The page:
Evidently erroneous is petitioners' contention that the offense of falsification of public document alone, which according to them is what is charged in the Information, would not warrant their suspension pendente lite. The Information alleges that petitioners falsified Vallada's DTR by making entries therein to make it appear that he reported for work at the NFA in July 1991 when, in truth and in fact, he did not. What was purportedly falsified is a DTR which the government agency, concerned here, as in other government agencies, had to use in determining the salary to be paid to the accused Ronaldo Vallada as its employee for the period covered thereby, as well as his earned leave credits.29 The falsification of one's DTR to cover up his absences or tardiness automatically results in financial losses to the government because it enables the employee concerned to be paid salary and to earn leave credits for services which were never rendered. Undeniably, the falsification of a DTR constitutes or foists a fraud involving government funds.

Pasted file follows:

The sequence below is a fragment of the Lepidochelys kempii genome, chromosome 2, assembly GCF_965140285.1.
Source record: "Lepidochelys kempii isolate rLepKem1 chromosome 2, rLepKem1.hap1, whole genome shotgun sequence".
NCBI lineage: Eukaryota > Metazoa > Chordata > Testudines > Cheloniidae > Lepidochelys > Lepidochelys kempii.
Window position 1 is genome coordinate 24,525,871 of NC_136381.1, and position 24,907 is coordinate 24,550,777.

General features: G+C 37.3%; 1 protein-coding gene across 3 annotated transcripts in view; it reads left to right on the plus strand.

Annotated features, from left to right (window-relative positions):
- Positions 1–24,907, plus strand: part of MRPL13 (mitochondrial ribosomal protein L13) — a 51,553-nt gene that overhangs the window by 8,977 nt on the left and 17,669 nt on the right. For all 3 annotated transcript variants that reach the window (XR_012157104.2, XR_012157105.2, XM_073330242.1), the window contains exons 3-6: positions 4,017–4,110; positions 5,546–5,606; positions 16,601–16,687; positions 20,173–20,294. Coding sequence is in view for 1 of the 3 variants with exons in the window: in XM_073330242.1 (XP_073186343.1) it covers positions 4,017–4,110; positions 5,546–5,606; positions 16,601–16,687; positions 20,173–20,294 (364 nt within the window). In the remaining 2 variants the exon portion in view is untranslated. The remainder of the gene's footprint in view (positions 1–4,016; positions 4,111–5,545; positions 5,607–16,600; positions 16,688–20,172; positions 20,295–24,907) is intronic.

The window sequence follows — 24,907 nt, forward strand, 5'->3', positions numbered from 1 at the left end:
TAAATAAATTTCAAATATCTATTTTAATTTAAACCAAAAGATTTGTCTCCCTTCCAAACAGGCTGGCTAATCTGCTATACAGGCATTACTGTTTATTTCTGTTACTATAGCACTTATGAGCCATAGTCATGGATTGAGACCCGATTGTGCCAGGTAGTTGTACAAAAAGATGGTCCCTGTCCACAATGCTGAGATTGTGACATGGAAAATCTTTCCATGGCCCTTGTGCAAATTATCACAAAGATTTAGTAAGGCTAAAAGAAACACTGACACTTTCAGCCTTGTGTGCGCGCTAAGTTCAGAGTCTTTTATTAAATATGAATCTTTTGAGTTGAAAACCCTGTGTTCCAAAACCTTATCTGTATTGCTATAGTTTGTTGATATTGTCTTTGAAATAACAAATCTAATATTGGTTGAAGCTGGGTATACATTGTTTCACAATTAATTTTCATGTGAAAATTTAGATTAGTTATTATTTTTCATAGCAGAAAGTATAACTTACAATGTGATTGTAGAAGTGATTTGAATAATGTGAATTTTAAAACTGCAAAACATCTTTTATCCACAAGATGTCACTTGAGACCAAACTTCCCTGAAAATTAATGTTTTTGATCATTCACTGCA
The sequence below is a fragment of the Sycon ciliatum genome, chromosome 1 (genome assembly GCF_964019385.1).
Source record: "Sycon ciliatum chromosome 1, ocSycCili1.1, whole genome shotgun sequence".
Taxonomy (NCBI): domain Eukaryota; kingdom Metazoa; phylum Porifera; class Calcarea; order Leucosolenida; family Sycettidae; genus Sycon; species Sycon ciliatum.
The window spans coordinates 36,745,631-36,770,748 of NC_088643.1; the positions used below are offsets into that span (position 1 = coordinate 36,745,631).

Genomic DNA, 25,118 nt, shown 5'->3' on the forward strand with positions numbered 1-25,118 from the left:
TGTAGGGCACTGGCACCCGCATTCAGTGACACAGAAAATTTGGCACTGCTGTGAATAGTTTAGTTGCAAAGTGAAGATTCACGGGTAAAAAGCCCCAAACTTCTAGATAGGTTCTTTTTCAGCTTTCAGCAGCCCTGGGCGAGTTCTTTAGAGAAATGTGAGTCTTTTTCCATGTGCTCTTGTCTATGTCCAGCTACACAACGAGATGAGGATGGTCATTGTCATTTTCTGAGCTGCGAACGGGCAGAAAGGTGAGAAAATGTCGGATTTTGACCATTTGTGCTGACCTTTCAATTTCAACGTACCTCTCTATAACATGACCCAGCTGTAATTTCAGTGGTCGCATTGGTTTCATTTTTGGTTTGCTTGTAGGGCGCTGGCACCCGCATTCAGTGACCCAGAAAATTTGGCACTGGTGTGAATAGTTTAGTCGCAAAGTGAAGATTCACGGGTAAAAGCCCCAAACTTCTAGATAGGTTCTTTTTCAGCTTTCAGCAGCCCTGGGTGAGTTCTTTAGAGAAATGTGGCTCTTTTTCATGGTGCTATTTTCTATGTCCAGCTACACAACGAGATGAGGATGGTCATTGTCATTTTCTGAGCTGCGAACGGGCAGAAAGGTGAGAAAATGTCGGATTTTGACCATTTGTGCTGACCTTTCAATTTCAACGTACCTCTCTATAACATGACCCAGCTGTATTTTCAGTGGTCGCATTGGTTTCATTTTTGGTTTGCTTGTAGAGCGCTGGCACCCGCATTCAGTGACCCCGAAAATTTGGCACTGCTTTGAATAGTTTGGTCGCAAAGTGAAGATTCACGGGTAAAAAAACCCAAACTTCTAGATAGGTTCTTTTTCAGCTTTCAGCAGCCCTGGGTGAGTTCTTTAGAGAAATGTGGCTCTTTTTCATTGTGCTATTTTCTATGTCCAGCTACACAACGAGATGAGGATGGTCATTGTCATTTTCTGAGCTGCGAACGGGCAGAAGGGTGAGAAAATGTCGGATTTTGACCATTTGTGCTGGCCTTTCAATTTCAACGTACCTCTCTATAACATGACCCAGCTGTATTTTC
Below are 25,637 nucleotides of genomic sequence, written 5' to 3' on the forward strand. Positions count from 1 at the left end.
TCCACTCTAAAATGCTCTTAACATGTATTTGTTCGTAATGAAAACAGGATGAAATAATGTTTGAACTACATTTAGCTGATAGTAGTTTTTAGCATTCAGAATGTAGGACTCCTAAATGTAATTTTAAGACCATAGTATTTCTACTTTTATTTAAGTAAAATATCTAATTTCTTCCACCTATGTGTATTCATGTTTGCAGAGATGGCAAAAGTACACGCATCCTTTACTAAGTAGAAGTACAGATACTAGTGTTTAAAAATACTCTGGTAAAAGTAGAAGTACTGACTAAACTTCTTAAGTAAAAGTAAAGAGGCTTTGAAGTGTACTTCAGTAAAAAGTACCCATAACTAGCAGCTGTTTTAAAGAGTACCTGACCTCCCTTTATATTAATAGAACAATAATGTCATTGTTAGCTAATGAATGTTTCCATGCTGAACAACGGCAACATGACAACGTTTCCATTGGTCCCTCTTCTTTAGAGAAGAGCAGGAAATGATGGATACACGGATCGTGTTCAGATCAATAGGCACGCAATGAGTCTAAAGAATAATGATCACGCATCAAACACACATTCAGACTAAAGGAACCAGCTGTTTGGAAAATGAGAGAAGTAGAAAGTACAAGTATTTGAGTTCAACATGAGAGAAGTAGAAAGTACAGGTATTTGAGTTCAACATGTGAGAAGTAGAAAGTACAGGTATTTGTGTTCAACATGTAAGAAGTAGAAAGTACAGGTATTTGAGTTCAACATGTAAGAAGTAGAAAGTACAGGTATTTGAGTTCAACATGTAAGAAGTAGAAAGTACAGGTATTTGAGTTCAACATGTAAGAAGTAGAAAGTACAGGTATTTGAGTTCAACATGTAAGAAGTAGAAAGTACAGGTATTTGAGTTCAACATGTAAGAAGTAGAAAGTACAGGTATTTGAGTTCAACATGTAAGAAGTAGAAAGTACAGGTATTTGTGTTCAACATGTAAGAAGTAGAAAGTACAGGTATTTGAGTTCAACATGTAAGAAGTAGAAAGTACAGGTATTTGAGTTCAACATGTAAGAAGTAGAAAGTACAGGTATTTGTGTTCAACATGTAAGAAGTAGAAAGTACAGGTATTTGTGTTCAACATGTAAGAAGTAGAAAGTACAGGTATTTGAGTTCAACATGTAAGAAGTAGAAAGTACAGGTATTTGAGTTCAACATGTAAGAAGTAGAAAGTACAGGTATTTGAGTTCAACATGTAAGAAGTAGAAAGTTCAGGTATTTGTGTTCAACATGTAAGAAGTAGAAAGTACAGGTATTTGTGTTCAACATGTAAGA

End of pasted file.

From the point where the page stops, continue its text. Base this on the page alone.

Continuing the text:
Now, the issue of whether the motion to suspend petitioners filed by Atty. Montera may validly trigger the assailed suspension order.
As the offense for which petitioners are charged clearly falls under Section 13, R.A. No. 3019, it follows that their suspension pendente lite is mandatory pursuant to the said law and pertinent jurisprudence. The trial court is left with no alternative but to order the suspension of the accused public official pendente lite upon being convinced that the information charges the accused with acts of fraud involving government funds. Its duty to order the suspension of the accused pendente lite is mandatory in character30 and must be issued by the court regardless of whether the prosecution files a motion for the preventive suspension of the petitioners, or if the motion is filed by the counsel of the government agency concerned, with or without the conformity of the public prosecutor. In fact, Section 13, R.A. 3019, as worded, allows the court to issue such suspension order motu proprio.
The Court in Bolastig v. Sandiganbayan
emphasized the mandatory nature of the preventive suspension required under Section 13 of R.A. No. 3019 in this wise: